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Opponents concede as Maine GOP primary heads to ranked round

July 15, 2020 GMT
FILE - In this Feb. 5, 2020 file photo, Republican Dale Crafts delivers his opening statement at the start of a GOP debate in Lewiston, Maine. Crafts is one of three GOP candidates seeking the party's nomination for Maine's 2nd Congressional District in July 14 primary. (Andree Kehn/Sun Journal via AP, File)
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FILE - In this Feb. 5, 2020 file photo, Republican Dale Crafts delivers his opening statement at the start of a GOP debate in Lewiston, Maine. Crafts is one of three GOP candidates seeking the party's nomination for Maine's 2nd Congressional District in July 14 primary. (Andree Kehn/Sun Journal via AP, File)
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FILE - In this Feb. 5, 2020 file photo, Republican Dale Crafts delivers his opening statement at the start of a GOP debate in Lewiston, Maine. Crafts is one of three GOP candidates seeking the party's nomination for Maine's 2nd Congressional District in July 14 primary. (Andree Kehn/Sun Journal via AP, File)

The opponents of a former Maine state representative conceded to him in a Republican primary for a competitive U.S. House seat, but with former state Rep. Dale Crafts falling short of 50% of the vote, a winner may not be declared for days.

In Tuesday’s primary, Crafts fell short of the threshold required under Maine law to avoid a ranked-choice runoff round. The Maine Department of the Secretary of State said Wednesday the winner won’t be decided until the ranked votes are tabulated in Augusta, which begins Friday and could take days.

Crafts, who served eight years in the Maine Legislature, cast himself as a new ally for President Donald Trump in Washington. He also had the backing of former Maine Republican Gov. Paul LePage, a vocal Trump supporter.

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Crafts ran for the nomination against former television reporter — and LePage’s former spokesperson — Adrienne Bennett and former state Sen. Eric Brakey. Brakey conceded late Tuesday night and Bennett followed on Wednesday morning.

Crafts campaigned on reducing regulations, growing jobs and shrinking the government. He will run against Democratic Rep. Jared Golden, who was elected in 2018.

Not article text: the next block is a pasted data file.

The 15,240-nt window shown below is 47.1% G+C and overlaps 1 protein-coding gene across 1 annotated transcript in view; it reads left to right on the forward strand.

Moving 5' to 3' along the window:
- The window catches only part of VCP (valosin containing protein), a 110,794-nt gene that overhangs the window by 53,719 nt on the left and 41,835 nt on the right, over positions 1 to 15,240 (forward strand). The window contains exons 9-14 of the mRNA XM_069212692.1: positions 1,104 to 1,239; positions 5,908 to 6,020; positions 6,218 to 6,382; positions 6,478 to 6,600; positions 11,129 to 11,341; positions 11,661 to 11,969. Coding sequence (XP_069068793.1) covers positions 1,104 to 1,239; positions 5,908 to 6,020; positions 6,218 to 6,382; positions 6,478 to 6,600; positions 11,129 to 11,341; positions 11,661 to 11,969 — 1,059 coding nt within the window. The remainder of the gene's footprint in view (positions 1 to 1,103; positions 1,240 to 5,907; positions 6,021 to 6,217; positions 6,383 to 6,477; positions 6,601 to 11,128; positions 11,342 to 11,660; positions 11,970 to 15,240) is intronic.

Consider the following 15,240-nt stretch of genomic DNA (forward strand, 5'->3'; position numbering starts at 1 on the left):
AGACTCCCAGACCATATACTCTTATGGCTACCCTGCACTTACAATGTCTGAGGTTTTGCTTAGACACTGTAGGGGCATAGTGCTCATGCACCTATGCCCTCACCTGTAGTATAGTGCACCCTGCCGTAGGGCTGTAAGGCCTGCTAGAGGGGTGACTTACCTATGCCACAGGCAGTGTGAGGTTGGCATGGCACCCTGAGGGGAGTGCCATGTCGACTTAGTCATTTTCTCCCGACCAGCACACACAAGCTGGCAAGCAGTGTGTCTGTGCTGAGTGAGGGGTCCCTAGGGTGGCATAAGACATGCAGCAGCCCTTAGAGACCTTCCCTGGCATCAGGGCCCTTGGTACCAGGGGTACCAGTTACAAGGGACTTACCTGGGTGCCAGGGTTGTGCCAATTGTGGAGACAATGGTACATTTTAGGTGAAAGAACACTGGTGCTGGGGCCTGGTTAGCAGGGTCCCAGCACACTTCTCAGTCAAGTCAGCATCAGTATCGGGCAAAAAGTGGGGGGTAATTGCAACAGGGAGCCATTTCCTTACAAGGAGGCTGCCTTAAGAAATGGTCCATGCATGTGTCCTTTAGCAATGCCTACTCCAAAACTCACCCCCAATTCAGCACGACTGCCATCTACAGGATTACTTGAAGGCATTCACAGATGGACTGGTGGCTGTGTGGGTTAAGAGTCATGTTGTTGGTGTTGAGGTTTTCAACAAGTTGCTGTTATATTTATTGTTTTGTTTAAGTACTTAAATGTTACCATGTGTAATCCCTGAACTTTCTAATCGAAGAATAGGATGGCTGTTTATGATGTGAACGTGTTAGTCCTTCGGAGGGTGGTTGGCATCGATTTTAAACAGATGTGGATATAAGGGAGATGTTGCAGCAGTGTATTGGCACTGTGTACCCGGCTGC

“It is time to unify together as Republicans and Mainers to bring common sense Maine values to Washington,” Crafts said.

Golden previously benefited from the state’s ranked choice voting system, which allows voters to reapportion their second-choice votes if their preferred candidate comes in last. A second round of counting had propelled Golden over the Republican incumbent, U.S. Rep. Bruce Poliquin.

Ranked choice voting is unlikely to be a factor in the general election because third-party candidates have not emerged. Democrats will be looking to hold their lead in the U.S. House of Representatives nationwide.

The vast, mostly rural 2nd Congressional District is geographically the largest Congressional district east of the Mississippi River, and has been hotly contested in recent elections.

Trump decisively won its electoral vote in the 2016 presidential election. Maine is one of two states to apportion electoral votes by district.

The district figures to be in play for Trump again this year, though his approval nationwide has taken a hit amid the coronavirus pandemic. A June poll from The Associated Press-NORC Center for Public Affairs Research found a majority of Americans think Trump is exacerbating tensions in a moment of crisis.

All three Republicans in this year’s House primary cast themselves as potential key allies for Trump.

Golden, who ran unopposed in this year’s Democratic primary, was the sole congressman who cast a split vote on the two decisions about whether to impeach President Trump. He said the House investigation “unearthed a pattern of evidence that demonstrates the corrupt intent on the part of the president,” but he also said Trump’s efforts to obstruct Congress didn’t rise to the level of a crime.

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Whittle reported from Portland.